How Gates' Web Site Covered His Arrest
What do you when your publication aims to cover the full range of the African-American conversation, and your founding editor happens to be smack-dab in the middle of it?
That happened to be the quandary for the editors of The Root, an 18-month-old online publication which was founded by Henry Louis “Skip” Gates, Jr. When news of the Harvard scholar’s arrest at his Cambridge home surfaced last week, it reached all the way to the Oval Office, where Barack Obama, a friend of Gates, first criticized the arresting officer and then, by week’s end, ending up inviting both the professor and the policeman to the White House for a beer.
According to Donna Byrd, The Root’s publisher, traffic increased on the site, although she would not tell The Daily Beast how much. Searches for “The Root” through Google increased tenfold during the course of last week. What also increased for The Root was the difficulty of covering the week’s news.
“The Root was not going to be the Skip Gates message room,” said the magazine’s deputy editor.
“Certainly, it’s been a week that has been uncomfortable for us quite honestly,” Byrd said.
Deputy Editor Terence Samuel said there was almost no communication between Gates and the editorial staff on how to cover the story. But Gates’ side of the story got a thorough airing on the site. About 45 minutes after the news of the arrest broke in The Harvard Crimson on Monday, July 20, The Root posted a statement by Charles Ogletree, Gates’s friend and attorney. The Root’s Washington reporter, Dayo Olopade, interviewed Gates the next day, July 21, in a piece titled “Skip Gates Speaks.”
"We did have the advantage early on of getting Skip's statement, and so I think people were coming to us to hear what we had to say about it and also see what Skip had to say,” Samuel said. “But he talked to The Washington Post as much as he talked to us."
By Tuesday morning, July 21, the site had begun to publish pieces which challenged how Gates handled his interaction with the Cambridge police. Root blogger Jimi Izrael questioned how the professor handled himself, writing, “I can empathasize with Skip, but when the cops come to your house, it's never a social call. Offer them coffee and a sweet roll, but this is no time to conversate.” On Friday, July 24, another writer challenged Gates, saying his intention to make a documentary out of his arrest overlooked more deserving subjects of discrimination. That day, The Root printed Gates’ statement indicating that he had accepted Barack Obama’s offer to have a beer with Sgt. James Crowley, the arresting officer.
“In some ways, this was the classic Root story, with a big national issue very focused on African-American concerns,” Samuel said.
It just happened to focus on the boss. Both Byrd and Samuel said they tried to forget that fact.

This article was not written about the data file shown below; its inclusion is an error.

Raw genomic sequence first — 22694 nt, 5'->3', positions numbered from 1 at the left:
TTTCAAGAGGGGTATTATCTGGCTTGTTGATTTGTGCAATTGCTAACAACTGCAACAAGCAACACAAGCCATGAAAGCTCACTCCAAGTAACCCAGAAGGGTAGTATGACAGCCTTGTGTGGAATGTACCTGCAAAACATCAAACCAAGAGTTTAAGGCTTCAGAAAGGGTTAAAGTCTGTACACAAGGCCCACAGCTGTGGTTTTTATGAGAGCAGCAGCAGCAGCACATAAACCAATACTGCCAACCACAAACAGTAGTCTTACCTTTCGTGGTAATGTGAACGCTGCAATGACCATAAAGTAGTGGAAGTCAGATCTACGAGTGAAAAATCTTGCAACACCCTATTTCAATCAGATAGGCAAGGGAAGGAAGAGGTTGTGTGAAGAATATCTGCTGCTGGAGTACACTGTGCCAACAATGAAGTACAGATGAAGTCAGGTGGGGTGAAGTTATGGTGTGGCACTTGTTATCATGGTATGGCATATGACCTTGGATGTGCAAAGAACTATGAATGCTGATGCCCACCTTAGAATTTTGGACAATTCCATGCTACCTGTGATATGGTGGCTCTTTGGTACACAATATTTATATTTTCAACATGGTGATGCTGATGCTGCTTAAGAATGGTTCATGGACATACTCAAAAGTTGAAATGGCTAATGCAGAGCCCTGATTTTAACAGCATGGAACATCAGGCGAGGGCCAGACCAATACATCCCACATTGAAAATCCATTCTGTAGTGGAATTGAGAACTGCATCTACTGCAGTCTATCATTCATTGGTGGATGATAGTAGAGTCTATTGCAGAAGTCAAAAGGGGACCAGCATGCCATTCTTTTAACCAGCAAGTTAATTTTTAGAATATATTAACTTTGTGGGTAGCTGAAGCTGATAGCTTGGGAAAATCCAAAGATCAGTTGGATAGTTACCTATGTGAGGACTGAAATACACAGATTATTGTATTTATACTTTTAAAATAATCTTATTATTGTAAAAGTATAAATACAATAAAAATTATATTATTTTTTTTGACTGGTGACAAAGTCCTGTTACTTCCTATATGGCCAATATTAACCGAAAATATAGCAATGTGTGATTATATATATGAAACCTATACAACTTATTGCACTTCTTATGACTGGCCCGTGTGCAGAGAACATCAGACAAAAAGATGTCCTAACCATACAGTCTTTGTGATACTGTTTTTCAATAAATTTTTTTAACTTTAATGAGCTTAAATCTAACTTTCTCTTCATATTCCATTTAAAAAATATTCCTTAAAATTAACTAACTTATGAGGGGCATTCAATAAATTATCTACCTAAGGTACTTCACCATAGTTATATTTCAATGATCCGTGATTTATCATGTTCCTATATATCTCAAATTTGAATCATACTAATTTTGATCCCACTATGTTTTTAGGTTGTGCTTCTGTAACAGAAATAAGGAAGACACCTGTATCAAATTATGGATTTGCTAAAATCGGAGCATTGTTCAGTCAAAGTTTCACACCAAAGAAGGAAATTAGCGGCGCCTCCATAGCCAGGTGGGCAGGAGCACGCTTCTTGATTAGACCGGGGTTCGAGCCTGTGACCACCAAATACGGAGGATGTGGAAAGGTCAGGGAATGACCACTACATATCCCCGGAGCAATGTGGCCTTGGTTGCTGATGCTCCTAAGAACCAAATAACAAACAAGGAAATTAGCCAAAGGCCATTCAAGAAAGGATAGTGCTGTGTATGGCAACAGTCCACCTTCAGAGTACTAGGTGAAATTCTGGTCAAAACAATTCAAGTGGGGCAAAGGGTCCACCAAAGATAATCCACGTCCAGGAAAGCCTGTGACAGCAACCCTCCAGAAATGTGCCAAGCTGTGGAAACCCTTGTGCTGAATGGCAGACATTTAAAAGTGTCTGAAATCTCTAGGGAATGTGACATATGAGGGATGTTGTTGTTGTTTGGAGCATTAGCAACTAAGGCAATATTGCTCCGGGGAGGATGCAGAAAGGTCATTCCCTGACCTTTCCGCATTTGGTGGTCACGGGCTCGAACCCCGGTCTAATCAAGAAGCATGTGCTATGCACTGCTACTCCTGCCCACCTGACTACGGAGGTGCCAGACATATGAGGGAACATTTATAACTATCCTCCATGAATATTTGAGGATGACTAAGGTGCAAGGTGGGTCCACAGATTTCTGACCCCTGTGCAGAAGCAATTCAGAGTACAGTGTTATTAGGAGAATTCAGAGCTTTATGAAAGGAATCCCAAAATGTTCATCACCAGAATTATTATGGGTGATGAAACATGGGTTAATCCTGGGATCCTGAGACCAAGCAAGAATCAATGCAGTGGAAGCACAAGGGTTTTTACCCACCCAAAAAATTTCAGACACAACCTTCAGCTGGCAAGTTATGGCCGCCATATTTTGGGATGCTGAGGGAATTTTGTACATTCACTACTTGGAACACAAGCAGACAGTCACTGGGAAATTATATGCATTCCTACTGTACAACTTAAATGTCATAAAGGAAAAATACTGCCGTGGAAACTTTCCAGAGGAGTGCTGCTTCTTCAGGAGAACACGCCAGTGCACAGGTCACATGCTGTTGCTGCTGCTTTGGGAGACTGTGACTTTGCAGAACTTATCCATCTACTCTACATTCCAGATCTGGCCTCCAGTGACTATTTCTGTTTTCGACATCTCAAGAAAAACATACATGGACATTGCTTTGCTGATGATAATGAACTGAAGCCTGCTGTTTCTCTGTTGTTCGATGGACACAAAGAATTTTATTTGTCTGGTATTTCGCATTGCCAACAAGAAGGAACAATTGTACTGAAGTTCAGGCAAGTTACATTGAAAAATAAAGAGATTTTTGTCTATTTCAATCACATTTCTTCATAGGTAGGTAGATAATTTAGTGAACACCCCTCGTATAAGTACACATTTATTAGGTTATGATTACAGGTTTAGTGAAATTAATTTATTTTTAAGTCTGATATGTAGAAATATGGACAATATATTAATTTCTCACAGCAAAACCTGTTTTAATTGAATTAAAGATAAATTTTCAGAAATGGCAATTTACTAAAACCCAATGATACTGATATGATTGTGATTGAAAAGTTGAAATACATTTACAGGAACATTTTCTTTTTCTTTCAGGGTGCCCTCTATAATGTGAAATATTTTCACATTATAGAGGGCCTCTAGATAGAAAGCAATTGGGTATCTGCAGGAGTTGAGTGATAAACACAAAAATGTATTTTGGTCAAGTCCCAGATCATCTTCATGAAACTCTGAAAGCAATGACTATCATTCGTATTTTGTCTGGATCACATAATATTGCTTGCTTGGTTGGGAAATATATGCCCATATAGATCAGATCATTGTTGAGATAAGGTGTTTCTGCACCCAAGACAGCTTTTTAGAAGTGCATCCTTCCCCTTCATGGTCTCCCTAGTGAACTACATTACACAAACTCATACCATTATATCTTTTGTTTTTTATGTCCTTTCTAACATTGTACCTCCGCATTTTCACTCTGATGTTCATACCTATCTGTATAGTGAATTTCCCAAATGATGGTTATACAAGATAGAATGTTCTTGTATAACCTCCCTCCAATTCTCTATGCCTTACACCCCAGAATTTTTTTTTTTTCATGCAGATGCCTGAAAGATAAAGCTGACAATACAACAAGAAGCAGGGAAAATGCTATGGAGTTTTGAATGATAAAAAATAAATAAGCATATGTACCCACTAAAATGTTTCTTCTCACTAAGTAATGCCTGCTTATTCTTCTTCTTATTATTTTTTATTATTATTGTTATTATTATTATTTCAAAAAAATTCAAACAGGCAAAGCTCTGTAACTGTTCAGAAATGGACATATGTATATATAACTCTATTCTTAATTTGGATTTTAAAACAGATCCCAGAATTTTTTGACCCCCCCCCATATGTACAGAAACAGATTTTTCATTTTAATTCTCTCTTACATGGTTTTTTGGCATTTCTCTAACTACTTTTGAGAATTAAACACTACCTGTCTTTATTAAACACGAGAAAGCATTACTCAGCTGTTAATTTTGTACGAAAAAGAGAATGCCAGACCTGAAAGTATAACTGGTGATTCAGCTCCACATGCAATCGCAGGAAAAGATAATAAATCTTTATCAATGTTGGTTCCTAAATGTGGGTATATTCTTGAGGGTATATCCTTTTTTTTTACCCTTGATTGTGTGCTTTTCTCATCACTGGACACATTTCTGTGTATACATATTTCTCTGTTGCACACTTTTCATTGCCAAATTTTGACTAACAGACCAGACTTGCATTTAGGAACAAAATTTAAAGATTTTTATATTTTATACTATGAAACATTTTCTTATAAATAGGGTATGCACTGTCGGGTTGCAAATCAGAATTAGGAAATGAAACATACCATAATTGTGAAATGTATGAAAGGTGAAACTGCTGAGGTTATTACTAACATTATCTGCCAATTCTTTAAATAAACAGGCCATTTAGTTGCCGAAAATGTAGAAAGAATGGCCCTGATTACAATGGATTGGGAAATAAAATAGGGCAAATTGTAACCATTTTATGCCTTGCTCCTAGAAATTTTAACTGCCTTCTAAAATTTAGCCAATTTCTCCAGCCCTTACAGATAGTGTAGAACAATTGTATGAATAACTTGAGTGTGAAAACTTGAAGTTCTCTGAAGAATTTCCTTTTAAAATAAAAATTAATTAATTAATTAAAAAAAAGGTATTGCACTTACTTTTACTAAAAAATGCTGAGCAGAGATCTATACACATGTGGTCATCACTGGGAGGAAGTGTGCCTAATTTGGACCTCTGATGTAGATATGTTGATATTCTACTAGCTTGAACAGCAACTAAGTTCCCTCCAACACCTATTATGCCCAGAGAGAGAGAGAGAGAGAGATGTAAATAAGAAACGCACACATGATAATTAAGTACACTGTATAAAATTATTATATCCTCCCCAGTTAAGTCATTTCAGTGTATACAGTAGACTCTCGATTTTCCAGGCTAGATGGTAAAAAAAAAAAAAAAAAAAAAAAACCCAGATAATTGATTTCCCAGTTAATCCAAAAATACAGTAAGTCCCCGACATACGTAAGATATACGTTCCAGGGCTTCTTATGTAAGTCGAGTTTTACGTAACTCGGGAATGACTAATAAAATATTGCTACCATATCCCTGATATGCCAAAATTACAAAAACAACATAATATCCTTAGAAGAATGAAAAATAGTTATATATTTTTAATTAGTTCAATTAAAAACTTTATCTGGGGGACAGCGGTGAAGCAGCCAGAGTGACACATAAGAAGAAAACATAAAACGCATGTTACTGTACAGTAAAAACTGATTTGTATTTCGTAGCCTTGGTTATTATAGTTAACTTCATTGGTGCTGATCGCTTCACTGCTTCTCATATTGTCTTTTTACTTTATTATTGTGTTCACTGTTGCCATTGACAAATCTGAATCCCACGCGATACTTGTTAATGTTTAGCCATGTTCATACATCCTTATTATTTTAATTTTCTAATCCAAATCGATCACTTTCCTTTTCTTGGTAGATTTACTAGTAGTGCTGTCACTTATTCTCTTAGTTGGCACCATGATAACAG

“If this was anyone else,” Byrd said, “how would be we treat this story?”
In January 2008, Gates, with the support of The Washington Post’s Donald Graham, started the Web site with a stated mission both parochial and wide-ranging. Gates said he wanted to create a space online that echoed the neighborhood.
The professor said last spring, “I wanted to replicate the ideological freedom that a black man feels going to a barbershop or a black woman feels going to a beauty salon, engaging in freely exchanged debate about every aspect of the black experience without fear of censorship or fear of being called an Uncle Tom.”
But in launching the site, Gates said he was reaching to reestablish a kind of national or perhaps even global standard, comparing The Root to W.E.B. Du Bois’ The Crisis and the founding of Ebony magazine in 1945.
In the past, Gates has taken his vow of journalistic purity very seriously.
When ask by a reporter last May whether he would vote for Barack Obama, Gates demurred. “I can't say. I'm editor in chief of TheRoot.com. I've got to be a journalist. I've got to be impartial.”
The site was flagged early by the conflict-of-interest watchers for directing readers to another commercial site founded by Gates that helps visitors reconstruct family trees. Currently, that portion of the site appears to have been taken down.
Gates wears many hats—scholar, filmmaker, editor, public intellectual—and they don’t always fit easily on the same head. He is a kind of academic-industrial complex unto himself: A book is usually connected to a documentary, which may be related to a commercial enterprise, which, if all goes well, often results in an appearance on Oprah. (Contacted over the weekend, Gates directed The Daily Beast to other Root editors and said he was out filming.)
Sunday night, the site was plastered with stories about the incident including the interview with Olopade (900 comments and counting), a story on Obama’s reaction (“Obama Finally Sounds Like a Black Man”), a news wire article on Crowley, an opinion piece by Gates’ Harvard colleague Lawrence Bobo (“What Do You Call a Black Man With a Ph.D.?”), and a half-dozen more Gates-related stories.
During a very busy week for the site, Samuel said The Root tried to continue to demonstrate “the obvious fact that black people don't have one opinion on anything.”
“I knew that we had to bend over backward to make sure we did not seem and were not seen as being unfairly supportive of Skip,” he said. “The Root was not going to be the Skip Gates message room.”
Samuel P. Jacobs is a staff reporter at The Daily Beast. He has also written for The Boston Globe, The New York Observer, and The New Republic Online.